Buccione Tower

The tower is 23 meters high and represents the emerging and the best-preserved part of a real castle built towards the end of the twelfh century. Starting from the first half of 1200 this tower is the emblem of freedom and pride of the small independent feud known as “Università della Riviera di San Giulio”.

The statutes of this small “Guelph Republic”, led by the bishop of Novara, on the one hand left wide autonomy to the inhabitants; on the other hand, imposed obligations. Among these obligations, one of the most popular was to gather armed to the sound of the bell of the tower to counter any invaders. The last bell of the tower was melted in 1610 in Bolzano Novarese by Pietro Bonavila; the bell was removed about sixty years ago and kept for a long time at the Villa Comunale of Orta.

In November 2004, the bell went back to its original location afer a long restoration.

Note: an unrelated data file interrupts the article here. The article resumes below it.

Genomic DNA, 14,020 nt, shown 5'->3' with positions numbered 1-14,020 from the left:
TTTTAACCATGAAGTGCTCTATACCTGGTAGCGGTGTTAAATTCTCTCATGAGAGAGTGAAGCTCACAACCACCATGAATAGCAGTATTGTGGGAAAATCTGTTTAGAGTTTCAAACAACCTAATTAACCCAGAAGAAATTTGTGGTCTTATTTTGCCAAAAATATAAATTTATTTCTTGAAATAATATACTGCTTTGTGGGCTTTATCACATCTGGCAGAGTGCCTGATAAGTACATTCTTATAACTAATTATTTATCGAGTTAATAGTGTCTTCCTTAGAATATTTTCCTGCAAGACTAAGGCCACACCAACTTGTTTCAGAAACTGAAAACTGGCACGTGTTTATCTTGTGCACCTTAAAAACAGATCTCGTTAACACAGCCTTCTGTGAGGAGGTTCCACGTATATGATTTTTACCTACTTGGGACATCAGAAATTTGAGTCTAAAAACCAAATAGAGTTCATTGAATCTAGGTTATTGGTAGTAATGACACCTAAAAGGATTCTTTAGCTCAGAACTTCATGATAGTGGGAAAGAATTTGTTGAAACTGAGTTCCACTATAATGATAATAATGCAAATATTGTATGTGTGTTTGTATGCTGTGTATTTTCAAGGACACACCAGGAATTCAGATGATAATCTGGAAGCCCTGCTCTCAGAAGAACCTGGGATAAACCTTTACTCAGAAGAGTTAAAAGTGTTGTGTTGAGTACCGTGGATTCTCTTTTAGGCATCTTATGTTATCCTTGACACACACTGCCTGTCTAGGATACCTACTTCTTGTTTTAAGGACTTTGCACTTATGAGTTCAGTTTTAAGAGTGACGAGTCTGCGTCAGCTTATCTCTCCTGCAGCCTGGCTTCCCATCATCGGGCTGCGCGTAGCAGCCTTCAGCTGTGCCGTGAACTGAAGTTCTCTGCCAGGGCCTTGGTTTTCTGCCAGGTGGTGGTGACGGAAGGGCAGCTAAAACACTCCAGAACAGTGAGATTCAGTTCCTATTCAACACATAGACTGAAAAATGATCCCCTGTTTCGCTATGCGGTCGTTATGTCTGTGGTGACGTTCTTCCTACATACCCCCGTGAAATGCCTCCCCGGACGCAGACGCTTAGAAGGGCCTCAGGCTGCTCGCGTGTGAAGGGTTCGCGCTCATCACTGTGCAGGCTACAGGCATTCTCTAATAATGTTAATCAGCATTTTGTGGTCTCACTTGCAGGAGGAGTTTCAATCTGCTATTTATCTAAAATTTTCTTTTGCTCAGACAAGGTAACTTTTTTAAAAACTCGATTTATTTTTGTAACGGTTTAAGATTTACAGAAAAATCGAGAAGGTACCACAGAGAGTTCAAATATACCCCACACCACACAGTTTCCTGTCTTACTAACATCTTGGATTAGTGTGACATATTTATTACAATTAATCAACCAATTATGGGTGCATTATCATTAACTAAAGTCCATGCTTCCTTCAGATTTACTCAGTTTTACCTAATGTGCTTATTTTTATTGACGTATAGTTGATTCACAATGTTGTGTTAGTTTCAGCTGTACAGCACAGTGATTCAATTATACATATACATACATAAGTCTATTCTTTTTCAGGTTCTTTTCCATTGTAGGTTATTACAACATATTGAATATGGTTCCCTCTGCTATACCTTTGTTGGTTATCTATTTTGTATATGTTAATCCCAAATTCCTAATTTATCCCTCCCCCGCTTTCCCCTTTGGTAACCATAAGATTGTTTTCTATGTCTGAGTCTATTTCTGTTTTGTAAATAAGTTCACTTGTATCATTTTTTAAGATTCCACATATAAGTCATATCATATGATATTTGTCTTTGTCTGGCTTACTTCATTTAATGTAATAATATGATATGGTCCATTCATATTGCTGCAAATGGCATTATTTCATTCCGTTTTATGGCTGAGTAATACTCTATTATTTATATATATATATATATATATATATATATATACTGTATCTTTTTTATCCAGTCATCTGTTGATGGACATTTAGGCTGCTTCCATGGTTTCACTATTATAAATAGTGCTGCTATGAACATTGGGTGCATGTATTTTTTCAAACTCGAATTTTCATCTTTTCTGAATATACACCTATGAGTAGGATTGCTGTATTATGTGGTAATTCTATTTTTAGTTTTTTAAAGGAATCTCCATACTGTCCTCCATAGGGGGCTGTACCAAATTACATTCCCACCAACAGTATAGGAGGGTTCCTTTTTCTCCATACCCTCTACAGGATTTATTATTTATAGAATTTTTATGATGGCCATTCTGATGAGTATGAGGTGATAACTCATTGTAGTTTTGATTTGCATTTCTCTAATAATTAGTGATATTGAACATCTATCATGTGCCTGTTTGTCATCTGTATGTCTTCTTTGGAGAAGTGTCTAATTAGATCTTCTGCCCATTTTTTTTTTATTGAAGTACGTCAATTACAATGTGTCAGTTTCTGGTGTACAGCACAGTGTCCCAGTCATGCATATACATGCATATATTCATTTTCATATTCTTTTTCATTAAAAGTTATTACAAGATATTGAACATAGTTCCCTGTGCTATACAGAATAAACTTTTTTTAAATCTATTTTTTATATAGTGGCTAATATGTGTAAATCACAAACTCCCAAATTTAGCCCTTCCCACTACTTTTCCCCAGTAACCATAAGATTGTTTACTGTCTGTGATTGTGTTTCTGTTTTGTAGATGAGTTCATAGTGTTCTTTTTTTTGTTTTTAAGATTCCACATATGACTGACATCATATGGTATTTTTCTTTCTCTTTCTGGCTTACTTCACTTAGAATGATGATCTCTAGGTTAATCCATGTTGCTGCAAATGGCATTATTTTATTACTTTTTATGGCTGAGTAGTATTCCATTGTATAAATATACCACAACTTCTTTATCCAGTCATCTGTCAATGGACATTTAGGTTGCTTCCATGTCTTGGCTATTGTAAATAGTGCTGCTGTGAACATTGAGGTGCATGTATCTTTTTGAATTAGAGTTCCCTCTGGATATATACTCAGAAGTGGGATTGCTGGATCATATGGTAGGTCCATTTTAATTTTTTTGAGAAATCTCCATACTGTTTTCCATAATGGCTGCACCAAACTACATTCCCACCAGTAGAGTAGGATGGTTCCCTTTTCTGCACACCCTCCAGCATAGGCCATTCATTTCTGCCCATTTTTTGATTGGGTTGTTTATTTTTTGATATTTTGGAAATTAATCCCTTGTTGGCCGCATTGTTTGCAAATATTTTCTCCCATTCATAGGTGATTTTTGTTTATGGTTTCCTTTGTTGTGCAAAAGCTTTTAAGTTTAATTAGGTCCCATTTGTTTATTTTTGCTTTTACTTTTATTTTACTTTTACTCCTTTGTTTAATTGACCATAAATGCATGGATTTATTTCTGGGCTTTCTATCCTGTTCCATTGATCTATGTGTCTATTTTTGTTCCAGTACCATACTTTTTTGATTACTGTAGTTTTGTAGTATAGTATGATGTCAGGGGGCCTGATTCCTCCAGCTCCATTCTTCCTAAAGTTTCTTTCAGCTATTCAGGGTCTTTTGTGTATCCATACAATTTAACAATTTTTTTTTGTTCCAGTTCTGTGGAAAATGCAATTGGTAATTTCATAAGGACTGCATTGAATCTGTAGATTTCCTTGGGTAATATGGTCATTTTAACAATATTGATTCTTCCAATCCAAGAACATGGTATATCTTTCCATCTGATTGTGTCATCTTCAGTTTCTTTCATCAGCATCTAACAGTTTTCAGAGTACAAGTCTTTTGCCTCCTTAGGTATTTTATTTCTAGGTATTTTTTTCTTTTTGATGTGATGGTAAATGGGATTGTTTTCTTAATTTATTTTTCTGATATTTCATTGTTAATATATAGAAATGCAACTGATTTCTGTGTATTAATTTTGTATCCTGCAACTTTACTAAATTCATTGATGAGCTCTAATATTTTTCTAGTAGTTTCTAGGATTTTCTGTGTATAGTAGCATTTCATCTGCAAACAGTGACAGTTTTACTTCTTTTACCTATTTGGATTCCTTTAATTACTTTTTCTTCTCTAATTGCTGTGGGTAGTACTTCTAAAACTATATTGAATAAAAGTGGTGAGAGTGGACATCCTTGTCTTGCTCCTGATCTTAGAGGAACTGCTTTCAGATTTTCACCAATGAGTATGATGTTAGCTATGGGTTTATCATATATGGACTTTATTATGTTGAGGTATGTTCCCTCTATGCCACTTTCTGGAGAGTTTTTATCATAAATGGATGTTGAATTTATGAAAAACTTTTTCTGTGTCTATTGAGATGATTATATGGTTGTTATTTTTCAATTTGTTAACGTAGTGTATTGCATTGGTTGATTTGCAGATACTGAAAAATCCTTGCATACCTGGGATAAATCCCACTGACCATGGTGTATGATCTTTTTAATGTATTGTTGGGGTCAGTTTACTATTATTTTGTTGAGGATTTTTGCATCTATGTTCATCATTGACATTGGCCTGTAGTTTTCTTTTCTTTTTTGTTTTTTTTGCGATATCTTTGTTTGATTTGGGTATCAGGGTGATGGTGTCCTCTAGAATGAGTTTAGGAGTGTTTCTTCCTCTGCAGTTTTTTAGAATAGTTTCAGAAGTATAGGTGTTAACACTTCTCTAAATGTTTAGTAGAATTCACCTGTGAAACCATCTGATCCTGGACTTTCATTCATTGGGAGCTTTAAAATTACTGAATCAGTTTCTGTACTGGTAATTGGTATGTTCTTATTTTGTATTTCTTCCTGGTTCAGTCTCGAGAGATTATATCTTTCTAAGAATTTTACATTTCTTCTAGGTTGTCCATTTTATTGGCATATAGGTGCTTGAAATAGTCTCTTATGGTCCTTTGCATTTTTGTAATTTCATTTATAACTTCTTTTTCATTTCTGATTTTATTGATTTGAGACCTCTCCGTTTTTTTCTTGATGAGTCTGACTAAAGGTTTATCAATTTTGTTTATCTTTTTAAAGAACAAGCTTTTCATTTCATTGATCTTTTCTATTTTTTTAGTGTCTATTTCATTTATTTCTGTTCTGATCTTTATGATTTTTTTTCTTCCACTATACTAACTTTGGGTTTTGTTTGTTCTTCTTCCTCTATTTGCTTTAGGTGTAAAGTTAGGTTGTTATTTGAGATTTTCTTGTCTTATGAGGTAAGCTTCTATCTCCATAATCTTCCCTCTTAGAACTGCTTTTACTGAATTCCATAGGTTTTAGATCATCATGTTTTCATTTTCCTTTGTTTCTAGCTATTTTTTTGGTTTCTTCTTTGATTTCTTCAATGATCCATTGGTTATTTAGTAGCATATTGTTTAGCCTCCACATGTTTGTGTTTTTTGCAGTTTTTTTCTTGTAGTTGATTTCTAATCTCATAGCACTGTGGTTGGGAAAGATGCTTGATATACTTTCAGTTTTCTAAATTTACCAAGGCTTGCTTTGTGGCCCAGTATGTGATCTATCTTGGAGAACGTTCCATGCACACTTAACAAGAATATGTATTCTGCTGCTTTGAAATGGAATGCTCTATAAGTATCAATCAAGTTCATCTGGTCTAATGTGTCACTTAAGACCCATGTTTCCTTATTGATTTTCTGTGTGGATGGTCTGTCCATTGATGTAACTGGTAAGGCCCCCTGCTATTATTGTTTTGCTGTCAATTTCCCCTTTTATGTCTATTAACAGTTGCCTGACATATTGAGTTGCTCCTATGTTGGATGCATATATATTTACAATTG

The tower with a square base of 7.60 meters on the side, has an access door located 6 meters high. Access was possible thanks to an escalator, which could be withdrawn in case the attackers managed to overcome the curtain wall. This curtain wall was originally equipped with stands, loopholes and walkaway patrol; it closed two inner courtyards, which was accessed only through a large square wall that still at the end of the Seventeenth century could contain six hundred men lined up. The Tower was internally divided into three decks: the lower floor was used as a warehouse for supplies in case of siege. The entrance was defended from the upper floor by throwing stones through a doorstep. Buccione Tower has been part of the protected area of “Monte Mesma” and “Colle della Torre di Buccione” since 1993.